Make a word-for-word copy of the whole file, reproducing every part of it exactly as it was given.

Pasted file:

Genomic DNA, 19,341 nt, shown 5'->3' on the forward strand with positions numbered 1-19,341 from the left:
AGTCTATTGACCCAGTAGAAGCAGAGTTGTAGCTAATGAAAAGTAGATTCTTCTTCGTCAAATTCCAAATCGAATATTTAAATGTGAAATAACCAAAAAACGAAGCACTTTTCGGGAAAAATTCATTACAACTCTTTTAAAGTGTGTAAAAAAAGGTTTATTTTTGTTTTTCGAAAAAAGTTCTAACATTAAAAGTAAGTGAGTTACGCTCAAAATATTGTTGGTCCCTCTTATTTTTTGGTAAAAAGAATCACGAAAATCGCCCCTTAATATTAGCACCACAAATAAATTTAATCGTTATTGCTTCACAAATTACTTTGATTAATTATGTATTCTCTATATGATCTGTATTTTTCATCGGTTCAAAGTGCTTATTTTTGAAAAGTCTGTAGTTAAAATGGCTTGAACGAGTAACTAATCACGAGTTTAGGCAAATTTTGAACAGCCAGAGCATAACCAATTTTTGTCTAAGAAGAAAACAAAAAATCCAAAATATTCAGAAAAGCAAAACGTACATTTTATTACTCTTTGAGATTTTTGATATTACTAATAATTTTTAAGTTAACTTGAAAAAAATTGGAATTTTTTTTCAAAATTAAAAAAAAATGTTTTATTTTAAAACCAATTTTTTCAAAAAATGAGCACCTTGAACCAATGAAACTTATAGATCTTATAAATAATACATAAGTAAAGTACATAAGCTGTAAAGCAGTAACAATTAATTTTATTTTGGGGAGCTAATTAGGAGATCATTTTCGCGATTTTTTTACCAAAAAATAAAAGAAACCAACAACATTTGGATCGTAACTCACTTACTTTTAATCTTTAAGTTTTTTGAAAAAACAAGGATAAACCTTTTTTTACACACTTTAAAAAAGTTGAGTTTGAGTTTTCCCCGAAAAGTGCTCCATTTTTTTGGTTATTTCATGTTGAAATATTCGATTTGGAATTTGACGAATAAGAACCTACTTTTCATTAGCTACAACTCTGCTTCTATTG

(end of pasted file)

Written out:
Genomic DNA, 19,341 nt, shown 5'->3' on the forward strand with positions numbered 1-19,341 from the left:
AGTCTATTGACCCAGTAGAAGCAGAGTTGTAGCTAATGAAAAGTAGATTCTTCTTCGTCAAATTCCAAATCGAATATTTAAATGTGAAATAACCAAAAAACGAAGCACTTTTCGGGAAAAATTCATTACAACTCTTTTAAAGTGTGTAAAAAAAGGTTTATTTTTGTTTTTCGAAAAAAGTTCTAACATTAAAAGTAAGTGAGTTACGCTCAAAATATTGTTGGTCCCTCTTATTTTTTGGTAAAAAGAATCACGAAAATCGCCCCTTAATATTAGCACCACAAATAAATTTAATCGTTATTGCTTCACAAATTACTTTGATTAATTATGTATTCTCTATATGATCTGTATTTTTCATCGGTTCAAAGTGCTTATTTTTGAAAAGTCTGTAGTTAAAATGGCTTGAACGAGTAACTAATCACGAGTTTAGGCAAATTTTGAACAGCCAGAGCATAACCAATTTTTGTCTAAGAAGAAAACAAAAAATCCAAAATATTCAGAAAAGCAAAACGTACATTTTATTACTCTTTGAGATTTTTGATATTACTAATAATTTTTAAGTTAACTTGAAAAAAATTGGAATTTTTTTTCAAAATTAAAAAAAAATGTTTTATTTTAAAACCAATTTTTTCAAAAAATGAGCACCTTGAACCAATGAAACTTATAGATCTTATAAATAATACATAAGTAAAGTACATAAGCTGTAAAGCAGTAACAATTAATTTTATTTTGGGGAGCTAATTAGGAGATCATTTTCGCGATTTTTTTACCAAAAAATAAAAGAAACCAACAACATTTGGATCGTAACTCACTTACTTTTAATCTTTAAGTTTTTTGAAAAAACAAGGATAAACCTTTTTTTACACACTTTAAAAAAGTTGAGTTTGAGTTTTCCCCGAAAAGTGCTCCATTTTTTTGGTTATTTCATGTTGAAATATTCGATTTGGAATTTGACGAATAAGAACCTACTTTTCATTAGCTACAACTCTGCTTCTATTG